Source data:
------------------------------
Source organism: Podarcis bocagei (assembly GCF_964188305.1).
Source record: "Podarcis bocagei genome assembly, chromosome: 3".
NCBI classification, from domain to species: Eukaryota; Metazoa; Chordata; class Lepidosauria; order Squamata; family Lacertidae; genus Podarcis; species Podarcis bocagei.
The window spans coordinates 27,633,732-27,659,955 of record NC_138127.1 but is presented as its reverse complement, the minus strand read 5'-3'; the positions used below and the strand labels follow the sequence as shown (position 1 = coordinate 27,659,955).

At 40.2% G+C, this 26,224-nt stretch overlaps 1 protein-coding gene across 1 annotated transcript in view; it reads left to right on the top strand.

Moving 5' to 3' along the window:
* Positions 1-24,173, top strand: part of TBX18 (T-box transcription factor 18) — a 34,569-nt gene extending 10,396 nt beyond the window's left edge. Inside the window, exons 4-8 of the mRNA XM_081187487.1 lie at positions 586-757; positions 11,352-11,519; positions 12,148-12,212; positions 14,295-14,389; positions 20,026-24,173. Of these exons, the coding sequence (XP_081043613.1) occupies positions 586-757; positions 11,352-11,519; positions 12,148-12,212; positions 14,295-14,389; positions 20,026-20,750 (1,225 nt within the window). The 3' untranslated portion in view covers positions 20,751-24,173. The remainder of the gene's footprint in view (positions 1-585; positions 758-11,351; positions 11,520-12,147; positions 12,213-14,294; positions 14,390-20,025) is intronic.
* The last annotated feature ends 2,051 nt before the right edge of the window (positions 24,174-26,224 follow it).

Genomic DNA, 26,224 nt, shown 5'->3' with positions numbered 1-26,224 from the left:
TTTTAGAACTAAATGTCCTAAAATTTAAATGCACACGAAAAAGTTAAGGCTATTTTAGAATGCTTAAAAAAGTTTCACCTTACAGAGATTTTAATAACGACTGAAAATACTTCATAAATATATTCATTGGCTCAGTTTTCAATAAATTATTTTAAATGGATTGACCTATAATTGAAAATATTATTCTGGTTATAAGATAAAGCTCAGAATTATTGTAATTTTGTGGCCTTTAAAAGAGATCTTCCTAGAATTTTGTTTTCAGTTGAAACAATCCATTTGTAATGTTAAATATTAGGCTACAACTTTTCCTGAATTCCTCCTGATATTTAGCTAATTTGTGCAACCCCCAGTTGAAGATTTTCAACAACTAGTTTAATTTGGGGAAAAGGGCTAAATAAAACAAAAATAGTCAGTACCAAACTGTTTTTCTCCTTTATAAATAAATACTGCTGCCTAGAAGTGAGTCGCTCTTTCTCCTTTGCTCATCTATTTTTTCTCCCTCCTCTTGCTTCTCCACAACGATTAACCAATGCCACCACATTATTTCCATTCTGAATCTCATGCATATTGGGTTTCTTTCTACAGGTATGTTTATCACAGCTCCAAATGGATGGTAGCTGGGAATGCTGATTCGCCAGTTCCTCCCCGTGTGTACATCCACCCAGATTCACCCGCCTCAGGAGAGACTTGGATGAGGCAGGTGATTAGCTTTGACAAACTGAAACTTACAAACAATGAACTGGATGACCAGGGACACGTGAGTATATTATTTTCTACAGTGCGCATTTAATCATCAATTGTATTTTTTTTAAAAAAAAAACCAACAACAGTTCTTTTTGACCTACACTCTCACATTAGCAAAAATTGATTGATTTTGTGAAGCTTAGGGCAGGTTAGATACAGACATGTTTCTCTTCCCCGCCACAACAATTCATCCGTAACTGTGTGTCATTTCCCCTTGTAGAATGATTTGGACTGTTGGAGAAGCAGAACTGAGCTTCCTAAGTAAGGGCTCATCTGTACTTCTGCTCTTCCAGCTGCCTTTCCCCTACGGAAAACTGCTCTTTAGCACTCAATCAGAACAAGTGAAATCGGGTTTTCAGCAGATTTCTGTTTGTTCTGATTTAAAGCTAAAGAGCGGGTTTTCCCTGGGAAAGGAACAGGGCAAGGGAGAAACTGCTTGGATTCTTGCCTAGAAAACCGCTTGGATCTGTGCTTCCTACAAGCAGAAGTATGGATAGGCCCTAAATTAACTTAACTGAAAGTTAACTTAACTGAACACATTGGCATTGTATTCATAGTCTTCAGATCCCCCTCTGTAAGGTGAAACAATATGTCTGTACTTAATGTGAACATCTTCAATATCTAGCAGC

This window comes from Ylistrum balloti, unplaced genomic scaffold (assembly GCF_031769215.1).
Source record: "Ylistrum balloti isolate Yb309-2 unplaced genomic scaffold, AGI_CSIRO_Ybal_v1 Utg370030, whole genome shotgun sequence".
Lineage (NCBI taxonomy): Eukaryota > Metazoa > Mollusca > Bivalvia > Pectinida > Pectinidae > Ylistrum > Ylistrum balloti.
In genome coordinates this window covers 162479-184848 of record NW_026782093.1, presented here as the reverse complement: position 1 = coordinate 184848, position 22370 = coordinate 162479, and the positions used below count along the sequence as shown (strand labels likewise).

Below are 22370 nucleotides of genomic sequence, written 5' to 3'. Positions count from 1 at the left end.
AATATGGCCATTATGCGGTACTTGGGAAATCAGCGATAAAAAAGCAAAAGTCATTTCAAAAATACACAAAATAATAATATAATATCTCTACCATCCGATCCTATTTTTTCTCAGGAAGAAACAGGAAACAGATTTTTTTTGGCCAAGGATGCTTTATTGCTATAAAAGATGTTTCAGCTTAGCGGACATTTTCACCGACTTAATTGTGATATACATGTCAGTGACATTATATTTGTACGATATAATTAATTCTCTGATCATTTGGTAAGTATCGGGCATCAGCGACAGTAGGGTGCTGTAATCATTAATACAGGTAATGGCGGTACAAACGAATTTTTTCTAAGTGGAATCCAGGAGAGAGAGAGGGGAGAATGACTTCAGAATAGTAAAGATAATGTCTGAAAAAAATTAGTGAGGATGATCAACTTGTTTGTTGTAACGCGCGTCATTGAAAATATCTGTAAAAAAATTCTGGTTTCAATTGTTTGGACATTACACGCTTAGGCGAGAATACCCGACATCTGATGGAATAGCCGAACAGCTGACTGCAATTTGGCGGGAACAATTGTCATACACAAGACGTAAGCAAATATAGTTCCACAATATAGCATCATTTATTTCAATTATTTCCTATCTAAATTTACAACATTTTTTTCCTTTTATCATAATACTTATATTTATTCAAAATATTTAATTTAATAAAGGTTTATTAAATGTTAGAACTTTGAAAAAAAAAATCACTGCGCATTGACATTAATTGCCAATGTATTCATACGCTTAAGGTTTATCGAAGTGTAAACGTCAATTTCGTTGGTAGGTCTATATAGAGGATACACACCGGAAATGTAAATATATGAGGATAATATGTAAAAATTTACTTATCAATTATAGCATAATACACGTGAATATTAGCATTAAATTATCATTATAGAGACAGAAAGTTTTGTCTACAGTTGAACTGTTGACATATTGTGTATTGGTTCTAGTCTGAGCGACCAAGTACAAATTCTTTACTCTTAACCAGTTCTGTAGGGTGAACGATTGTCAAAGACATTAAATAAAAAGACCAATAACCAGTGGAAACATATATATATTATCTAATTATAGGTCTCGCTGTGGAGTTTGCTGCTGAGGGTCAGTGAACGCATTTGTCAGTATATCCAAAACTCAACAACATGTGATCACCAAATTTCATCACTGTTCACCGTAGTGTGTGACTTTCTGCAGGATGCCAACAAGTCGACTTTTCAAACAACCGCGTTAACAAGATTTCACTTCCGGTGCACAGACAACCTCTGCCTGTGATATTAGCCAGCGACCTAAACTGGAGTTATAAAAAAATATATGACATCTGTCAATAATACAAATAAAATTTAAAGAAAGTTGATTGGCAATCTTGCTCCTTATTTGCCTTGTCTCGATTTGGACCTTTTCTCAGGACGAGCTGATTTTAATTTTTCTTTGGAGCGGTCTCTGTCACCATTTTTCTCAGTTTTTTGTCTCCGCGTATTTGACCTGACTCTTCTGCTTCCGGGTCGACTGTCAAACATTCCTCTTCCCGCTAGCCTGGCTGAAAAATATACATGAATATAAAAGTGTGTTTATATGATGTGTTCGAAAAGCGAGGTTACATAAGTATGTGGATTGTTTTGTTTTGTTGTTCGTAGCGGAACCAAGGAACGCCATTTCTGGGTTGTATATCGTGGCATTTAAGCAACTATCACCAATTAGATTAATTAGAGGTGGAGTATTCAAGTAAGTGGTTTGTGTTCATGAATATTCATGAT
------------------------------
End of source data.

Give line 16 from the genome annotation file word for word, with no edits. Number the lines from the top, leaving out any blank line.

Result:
AATATGGCCATTATGCGGTACTTGGGAAATCAGCGATAAAAAAGCAAAAGTCATTTCAAAAATACACAAAATAATAATATAATATCTCTACCATCCGATCCTATTTTTTCTCAGGAAGAAACAGGAAACAGATTTTTTTTGGCCAAGGATGCTTTATTGCTATAAAAGATGTTTCAGCTTAGCGGACATTTTCACCGACTTAATTGTGATATACATGTCAGTGACATTATATTTGTACGATATAATTAATTCTCTGATCATTTGGTAAGTATCGGGCATCAGCGACAGTAGGGTGCTGTAATCATTAATACAGGTAATGGCGGTACAAACGAATTTTTTCTAAGTGGAATCCAGGAGAGAGAGAGGGGAGAATGACTTCAGAATAGTAAAGATAATGTCTGAAAAAAATTAGTGAGGATGATCAACTTGTTTGTTGTAACGCGCGTCATTGAAAATATCTGTAAAAAAATTCTGGTTTCAATTGTTTGGACATTACACGCTTAGGCGAGAATACCCGACATCTGATGGAATAGCCGAACAGCTGACTGCAATTTGGCGGGAACAATTGTCATACACAAGACGTAAGCAAATATAGTTCCACAATATAGCATCATTTATTTCAATTATTTCCTATCTAAATTTACAACATTTTTTTCCTTTTATCATAATACTTATATTTATTCAAAATATTTAATTTAATAAAGGTTTATTAAATGTTAGAACTTTGAAAAAAAAAATCACTGCGCATTGACATTAATTGCCAATGTATTCATACGCTTAAGGTTTATCGAAGTGTAAACGTCAATTTCGTTGGTAGGTCTATATAGAGGATACACACCGGAAATGTAAATATATGAGGATAATATGTAAAAATTTACTTATCAATTATAGCATAATACACGTGAATATTAGCATTAAATTATCATTATAGAGACAGAAAGTTTTGTCTACAGTTGAACTGTTGACATATTGTGTATTGGTTCTAGTCTGAGCGACCAAGTACAAATTCTTTACTCTTAACCAGTTCTGTAGGGTGAACGATTGTCAAAGACATTAAATAAAAAGACCAATAACCAGTGGAAACATATATATATTATCTAATTATAGGTCTCGCTGTGGAGTTTGCTGCTGAGGGTCAGTGAACGCATTTGTCAGTATATCCAAAACTCAACAACATGTGATCACCAAATTTCATCACTGTTCACCGTAGTGTGTGACTTTCTGCAGGATGCCAACAAGTCGACTTTTCAAACAACCGCGTTAACAAGATTTCACTTCCGGTGCACAGACAACCTCTGCCTGTGATATTAGCCAGCGACCTAAACTGGAGTTATAAAAAAATATATGACATCTGTCAATAATACAAATAAAATTTAAAGAAAGTTGATTGGCAATCTTGCTCCTTATTTGCCTTGTCTCGATTTGGACCTTTTCTCAGGACGAGCTGATTTTAATTTTTCTTTGGAGCGGTCTCTGTCACCATTTTTCTCAGTTTTTTGTCTCCGCGTATTTGACCTGACTCTTCTGCTTCCGGGTCGACTGTCAAACATTCCTCTTCCCGCTAGCCTGGCTGAAAAATATACATGAATATAAAAGTGTGTTTATATGATGTGTTCGAAAAGCGAGGTTACATAAGTATGTGGATTGTTTTGTTTTGTTGTTCGTAGCGGAACCAAGGAACGCCATTTCTGGGTTGTATATCGTGGCATTTAAGCAACTATCACCAATTAGATTAATTAGAGGTGGAGTATTCAAGTAAGTGGTTTGTGTTCATGAATATTCATGAT